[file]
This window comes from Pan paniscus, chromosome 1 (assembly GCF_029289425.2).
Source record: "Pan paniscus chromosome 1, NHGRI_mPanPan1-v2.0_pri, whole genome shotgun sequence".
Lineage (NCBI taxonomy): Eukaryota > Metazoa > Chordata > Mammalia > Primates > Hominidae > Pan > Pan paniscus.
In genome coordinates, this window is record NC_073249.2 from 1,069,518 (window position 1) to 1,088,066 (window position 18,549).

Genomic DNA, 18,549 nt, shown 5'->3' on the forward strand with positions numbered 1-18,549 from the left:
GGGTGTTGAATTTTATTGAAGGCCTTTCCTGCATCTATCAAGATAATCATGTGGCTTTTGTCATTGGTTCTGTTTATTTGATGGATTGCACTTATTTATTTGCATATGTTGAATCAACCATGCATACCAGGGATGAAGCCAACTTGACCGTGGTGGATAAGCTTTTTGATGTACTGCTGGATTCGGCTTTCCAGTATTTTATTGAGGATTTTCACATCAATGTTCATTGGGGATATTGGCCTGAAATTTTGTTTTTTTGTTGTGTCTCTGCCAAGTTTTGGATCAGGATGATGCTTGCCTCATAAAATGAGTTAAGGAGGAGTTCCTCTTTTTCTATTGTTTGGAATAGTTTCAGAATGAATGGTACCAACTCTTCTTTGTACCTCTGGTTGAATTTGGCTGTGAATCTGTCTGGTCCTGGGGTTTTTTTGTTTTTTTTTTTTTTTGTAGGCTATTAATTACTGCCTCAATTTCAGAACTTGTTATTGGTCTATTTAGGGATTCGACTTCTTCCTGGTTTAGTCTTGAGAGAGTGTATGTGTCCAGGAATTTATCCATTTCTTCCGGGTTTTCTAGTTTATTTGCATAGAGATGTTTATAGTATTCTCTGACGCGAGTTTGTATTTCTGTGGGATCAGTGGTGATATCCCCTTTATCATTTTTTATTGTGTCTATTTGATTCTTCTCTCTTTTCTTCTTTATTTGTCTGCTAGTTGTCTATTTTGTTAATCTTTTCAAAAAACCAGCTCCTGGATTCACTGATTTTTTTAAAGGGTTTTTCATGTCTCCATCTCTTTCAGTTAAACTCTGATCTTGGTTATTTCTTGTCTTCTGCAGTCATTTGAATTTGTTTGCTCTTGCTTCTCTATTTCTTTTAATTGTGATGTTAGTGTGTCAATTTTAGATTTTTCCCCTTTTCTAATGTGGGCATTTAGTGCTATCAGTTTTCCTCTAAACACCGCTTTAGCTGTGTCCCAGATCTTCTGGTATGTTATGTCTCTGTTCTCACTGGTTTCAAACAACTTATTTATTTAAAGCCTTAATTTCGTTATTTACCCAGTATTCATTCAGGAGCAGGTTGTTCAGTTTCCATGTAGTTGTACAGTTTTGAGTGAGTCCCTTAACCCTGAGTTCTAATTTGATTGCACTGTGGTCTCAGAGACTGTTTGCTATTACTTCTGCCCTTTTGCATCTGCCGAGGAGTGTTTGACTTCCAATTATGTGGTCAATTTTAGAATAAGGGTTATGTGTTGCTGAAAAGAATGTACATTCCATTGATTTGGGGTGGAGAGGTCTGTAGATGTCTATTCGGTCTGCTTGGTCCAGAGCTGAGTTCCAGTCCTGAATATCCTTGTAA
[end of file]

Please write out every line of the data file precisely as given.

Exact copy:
This window comes from Pan paniscus, chromosome 1 (assembly GCF_029289425.2).
Source record: "Pan paniscus chromosome 1, NHGRI_mPanPan1-v2.0_pri, whole genome shotgun sequence".
Lineage (NCBI taxonomy): Eukaryota > Metazoa > Chordata > Mammalia > Primates > Hominidae > Pan > Pan paniscus.
In genome coordinates, this window is record NC_073249.2 from 1,069,518 (window position 1) to 1,088,066 (window position 18,549).

Genomic DNA, 18,549 nt, shown 5'->3' on the forward strand with positions numbered 1-18,549 from the left:
GGGTGTTGAATTTTATTGAAGGCCTTTCCTGCATCTATCAAGATAATCATGTGGCTTTTGTCATTGGTTCTGTTTATTTGATGGATTGCACTTATTTATTTGCATATGTTGAATCAACCATGCATACCAGGGATGAAGCCAACTTGACCGTGGTGGATAAGCTTTTTGATGTACTGCTGGATTCGGCTTTCCAGTATTTTATTGAGGATTTTCACATCAATGTTCATTGGGGATATTGGCCTGAAATTTTGTTTTTTTGTTGTGTCTCTGCCAAGTTTTGGATCAGGATGATGCTTGCCTCATAAAATGAGTTAAGGAGGAGTTCCTCTTTTTCTATTGTTTGGAATAGTTTCAGAATGAATGGTACCAACTCTTCTTTGTACCTCTGGTTGAATTTGGCTGTGAATCTGTCTGGTCCTGGGGTTTTTTTGTTTTTTTTTTTTTTTGTAGGCTATTAATTACTGCCTCAATTTCAGAACTTGTTATTGGTCTATTTAGGGATTCGACTTCTTCCTGGTTTAGTCTTGAGAGAGTGTATGTGTCCAGGAATTTATCCATTTCTTCCGGGTTTTCTAGTTTATTTGCATAGAGATGTTTATAGTATTCTCTGACGCGAGTTTGTATTTCTGTGGGATCAGTGGTGATATCCCCTTTATCATTTTTTATTGTGTCTATTTGATTCTTCTCTCTTTTCTTCTTTATTTGTCTGCTAGTTGTCTATTTTGTTAATCTTTTCAAAAAACCAGCTCCTGGATTCACTGATTTTTTTAAAGGGTTTTTCATGTCTCCATCTCTTTCAGTTAAACTCTGATCTTGGTTATTTCTTGTCTTCTGCAGTCATTTGAATTTGTTTGCTCTTGCTTCTCTATTTCTTTTAATTGTGATGTTAGTGTGTCAATTTTAGATTTTTCCCCTTTTCTAATGTGGGCATTTAGTGCTATCAGTTTTCCTCTAAACACCGCTTTAGCTGTGTCCCAGATCTTCTGGTATGTTATGTCTCTGTTCTCACTGGTTTCAAACAACTTATTTATTTAAAGCCTTAATTTCGTTATTTACCCAGTATTCATTCAGGAGCAGGTTGTTCAGTTTCCATGTAGTTGTACAGTTTTGAGTGAGTCCCTTAACCCTGAGTTCTAATTTGATTGCACTGTGGTCTCAGAGACTGTTTGCTATTACTTCTGCCCTTTTGCATCTGCCGAGGAGTGTTTGACTTCCAATTATGTGGTCAATTTTAGAATAAGGGTTATGTGTTGCTGAAAAGAATGTACATTCCATTGATTTGGGGTGGAGAGGTCTGTAGATGTCTATTCGGTCTGCTTGGTCCAGAGCTGAGTTCCAGTCCTGAATATCCTTGTAA